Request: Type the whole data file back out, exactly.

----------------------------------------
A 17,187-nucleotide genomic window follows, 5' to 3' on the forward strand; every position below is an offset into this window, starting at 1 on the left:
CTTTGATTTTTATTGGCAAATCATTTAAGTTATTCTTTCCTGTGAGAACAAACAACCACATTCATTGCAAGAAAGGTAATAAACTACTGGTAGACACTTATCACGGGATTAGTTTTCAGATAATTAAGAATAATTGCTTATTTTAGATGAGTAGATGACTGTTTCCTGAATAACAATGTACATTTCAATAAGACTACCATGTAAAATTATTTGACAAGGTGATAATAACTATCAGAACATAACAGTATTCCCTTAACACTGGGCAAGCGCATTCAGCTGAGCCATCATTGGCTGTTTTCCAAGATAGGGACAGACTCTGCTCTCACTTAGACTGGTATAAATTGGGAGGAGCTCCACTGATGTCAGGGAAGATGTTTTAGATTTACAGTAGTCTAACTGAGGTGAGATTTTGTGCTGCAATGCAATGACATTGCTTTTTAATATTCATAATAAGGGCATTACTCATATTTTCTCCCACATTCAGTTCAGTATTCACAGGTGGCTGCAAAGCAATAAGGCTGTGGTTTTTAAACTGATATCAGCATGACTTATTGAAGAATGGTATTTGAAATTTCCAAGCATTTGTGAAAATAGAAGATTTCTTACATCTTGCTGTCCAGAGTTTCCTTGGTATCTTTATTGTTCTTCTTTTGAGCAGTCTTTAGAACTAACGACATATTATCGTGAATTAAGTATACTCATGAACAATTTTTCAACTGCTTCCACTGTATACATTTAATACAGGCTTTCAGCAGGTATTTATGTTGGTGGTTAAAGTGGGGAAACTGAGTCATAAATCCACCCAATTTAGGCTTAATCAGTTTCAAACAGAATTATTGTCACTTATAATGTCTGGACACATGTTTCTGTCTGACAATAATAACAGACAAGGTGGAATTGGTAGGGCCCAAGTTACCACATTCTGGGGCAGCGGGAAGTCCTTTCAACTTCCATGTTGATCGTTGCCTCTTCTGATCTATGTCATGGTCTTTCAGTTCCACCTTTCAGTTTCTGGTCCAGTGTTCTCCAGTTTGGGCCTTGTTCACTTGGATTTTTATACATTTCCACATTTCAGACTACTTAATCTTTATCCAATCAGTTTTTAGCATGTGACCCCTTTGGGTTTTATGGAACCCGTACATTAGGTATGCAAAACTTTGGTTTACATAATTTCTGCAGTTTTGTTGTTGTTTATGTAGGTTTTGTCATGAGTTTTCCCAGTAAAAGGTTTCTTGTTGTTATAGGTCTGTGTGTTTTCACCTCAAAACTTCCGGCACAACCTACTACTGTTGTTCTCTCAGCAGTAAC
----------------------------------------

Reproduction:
A 17,187-nucleotide genomic window follows, 5' to 3' on the forward strand; every position below is an offset into this window, starting at 1 on the left:
CTTTGATTTTTATTGGCAAATCATTTAAGTTATTCTTTCCTGTGAGAACAAACAACCACATTCATTGCAAGAAAGGTAATAAACTACTGGTAGACACTTATCACGGGATTAGTTTTCAGATAATTAAGAATAATTGCTTATTTTAGATGAGTAGATGACTGTTTCCTGAATAACAATGTACATTTCAATAAGACTACCATGTAAAATTATTTGACAAGGTGATAATAACTATCAGAACATAACAGTATTCCCTTAACACTGGGCAAGCGCATTCAGCTGAGCCATCATTGGCTGTTTTCCAAGATAGGGACAGACTCTGCTCTCACTTAGACTGGTATAAATTGGGAGGAGCTCCACTGATGTCAGGGAAGATGTTTTAGATTTACAGTAGTCTAACTGAGGTGAGATTTTGTGCTGCAATGCAATGACATTGCTTTTTAATATTCATAATAAGGGCATTACTCATATTTTCTCCCACATTCAGTTCAGTATTCACAGGTGGCTGCAAAGCAATAAGGCTGTGGTTTTTAAACTGATATCAGCATGACTTATTGAAGAATGGTATTTGAAATTTCCAAGCATTTGTGAAAATAGAAGATTTCTTACATCTTGCTGTCCAGAGTTTCCTTGGTATCTTTATTGTTCTTCTTTTGAGCAGTCTTTAGAACTAACGACATATTATCGTGAATTAAGTATACTCATGAACAATTTTTCAACTGCTTCCACTGTATACATTTAATACAGGCTTTCAGCAGGTATTTATGTTGGTGGTTAAAGTGGGGAAACTGAGTCATAAATCCACCCAATTTAGGCTTAATCAGTTTCAAACAGAATTATTGTCACTTATAATGTCTGGACACATGTTTCTGTCTGACAATAATAACAGACAAGGTGGAATTGGTAGGGCCCAAGTTACCACATTCTGGGGCAGCGGGAAGTCCTTTCAACTTCCATGTTGATCGTTGCCTCTTCTGATCTATGTCATGGTCTTTCAGTTCCACCTTTCAGTTTCTGGTCCAGTGTTCTCCAGTTTGGGCCTTGTTCACTTGGATTTTTATACATTTCCACATTTCAGACTACTTAATCTTTATCCAATCAGTTTTTAGCATGTGACCCCTTTGGGTTTTATGGAACCCGTACATTAGGTATGCAAAACTTTGGTTTACATAATTTCTGCAGTTTTGTTGTTGTTTATGTAGGTTTTGTCATGAGTTTTCCCAGTAAAAGGTTTCTTGTTGTTATAGGTCTGTGTGTTTTCACCTCAAAACTTCCGGCACAACCTACTACTGTTGTTCTCTCAGCAGTAAC